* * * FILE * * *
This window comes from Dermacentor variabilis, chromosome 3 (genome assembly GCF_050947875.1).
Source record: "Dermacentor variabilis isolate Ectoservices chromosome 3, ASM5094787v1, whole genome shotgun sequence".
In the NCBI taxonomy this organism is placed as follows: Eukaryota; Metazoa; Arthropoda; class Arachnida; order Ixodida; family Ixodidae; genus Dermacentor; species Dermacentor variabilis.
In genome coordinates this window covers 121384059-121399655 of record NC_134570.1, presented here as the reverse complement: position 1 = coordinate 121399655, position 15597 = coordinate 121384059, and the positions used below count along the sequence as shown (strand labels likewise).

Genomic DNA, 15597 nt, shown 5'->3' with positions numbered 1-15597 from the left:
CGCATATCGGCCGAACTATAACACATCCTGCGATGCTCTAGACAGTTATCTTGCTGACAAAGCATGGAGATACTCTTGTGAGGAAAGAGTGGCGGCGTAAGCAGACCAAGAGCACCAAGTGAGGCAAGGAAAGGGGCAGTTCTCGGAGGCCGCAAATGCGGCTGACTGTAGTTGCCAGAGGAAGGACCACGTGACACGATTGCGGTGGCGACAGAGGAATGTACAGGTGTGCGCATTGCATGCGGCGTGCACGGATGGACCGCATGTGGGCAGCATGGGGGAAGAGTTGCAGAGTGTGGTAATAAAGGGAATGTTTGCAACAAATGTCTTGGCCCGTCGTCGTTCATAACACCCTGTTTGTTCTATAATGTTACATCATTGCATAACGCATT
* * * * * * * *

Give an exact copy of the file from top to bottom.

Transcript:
This window comes from Dermacentor variabilis, chromosome 3 (genome assembly GCF_050947875.1).
Source record: "Dermacentor variabilis isolate Ectoservices chromosome 3, ASM5094787v1, whole genome shotgun sequence".
In the NCBI taxonomy this organism is placed as follows: Eukaryota; Metazoa; Arthropoda; class Arachnida; order Ixodida; family Ixodidae; genus Dermacentor; species Dermacentor variabilis.
In genome coordinates this window covers 121384059-121399655 of record NC_134570.1, presented here as the reverse complement: position 1 = coordinate 121399655, position 15597 = coordinate 121384059, and the positions used below count along the sequence as shown (strand labels likewise).

Genomic DNA, 15597 nt, shown 5'->3' with positions numbered 1-15597 from the left:
CGCATATCGGCCGAACTATAACACATCCTGCGATGCTCTAGACAGTTATCTTGCTGACAAAGCATGGAGATACTCTTGTGAGGAAAGAGTGGCGGCGTAAGCAGACCAAGAGCACCAAGTGAGGCAAGGAAAGGGGCAGTTCTCGGAGGCCGCAAATGCGGCTGACTGTAGTTGCCAGAGGAAGGACCACGTGACACGATTGCGGTGGCGACAGAGGAATGTACAGGTGTGCGCATTGCATGCGGCGTGCACGGATGGACCGCATGTGGGCAGCATGGGGGAAGAGTTGCAGAGTGTGGTAATAAAGGGAATGTTTGCAACAAATGTCTTGGCCCGTCGTCGTTCATAACACCCTGTTTGTTCTATAATGTTACATCATTGCATAACGCATT